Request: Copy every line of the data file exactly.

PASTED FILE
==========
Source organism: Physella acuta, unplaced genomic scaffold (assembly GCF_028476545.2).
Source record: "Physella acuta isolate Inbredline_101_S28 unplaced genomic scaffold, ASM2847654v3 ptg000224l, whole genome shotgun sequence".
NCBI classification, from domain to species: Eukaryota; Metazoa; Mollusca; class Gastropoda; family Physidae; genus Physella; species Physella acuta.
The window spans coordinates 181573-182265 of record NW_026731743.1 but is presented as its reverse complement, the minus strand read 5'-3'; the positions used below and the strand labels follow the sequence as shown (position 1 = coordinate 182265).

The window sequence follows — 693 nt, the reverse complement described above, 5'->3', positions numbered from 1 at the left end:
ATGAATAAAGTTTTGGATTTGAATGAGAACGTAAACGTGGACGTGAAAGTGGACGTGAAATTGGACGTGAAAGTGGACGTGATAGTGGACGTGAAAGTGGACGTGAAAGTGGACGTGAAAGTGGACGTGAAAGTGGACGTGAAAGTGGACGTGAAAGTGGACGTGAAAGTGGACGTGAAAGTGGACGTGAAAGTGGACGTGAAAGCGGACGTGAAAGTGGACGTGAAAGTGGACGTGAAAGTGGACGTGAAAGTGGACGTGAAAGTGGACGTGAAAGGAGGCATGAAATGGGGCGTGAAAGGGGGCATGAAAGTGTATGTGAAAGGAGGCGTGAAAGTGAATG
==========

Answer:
Source organism: Physella acuta, unplaced genomic scaffold (assembly GCF_028476545.2).
Source record: "Physella acuta isolate Inbredline_101_S28 unplaced genomic scaffold, ASM2847654v3 ptg000224l, whole genome shotgun sequence".
NCBI classification, from domain to species: Eukaryota; Metazoa; Mollusca; class Gastropoda; family Physidae; genus Physella; species Physella acuta.
The window spans coordinates 181573-182265 of record NW_026731743.1 but is presented as its reverse complement, the minus strand read 5'-3'; the positions used below and the strand labels follow the sequence as shown (position 1 = coordinate 182265).

The window sequence follows — 693 nt, the reverse complement described above, 5'->3', positions numbered from 1 at the left end:
ATGAATAAAGTTTTGGATTTGAATGAGAACGTAAACGTGGACGTGAAAGTGGACGTGAAATTGGACGTGAAAGTGGACGTGATAGTGGACGTGAAAGTGGACGTGAAAGTGGACGTGAAAGTGGACGTGAAAGTGGACGTGAAAGTGGACGTGAAAGTGGACGTGAAAGTGGACGTGAAAGTGGACGTGAAAGTGGACGTGAAAGCGGACGTGAAAGTGGACGTGAAAGTGGACGTGAAAGTGGACGTGAAAGTGGACGTGAAAGTGGACGTGAAAGGAGGCATGAAATGGGGCGTGAAAGGGGGCATGAAAGTGTATGTGAAAGGAGGCGTGAAAGTGAATG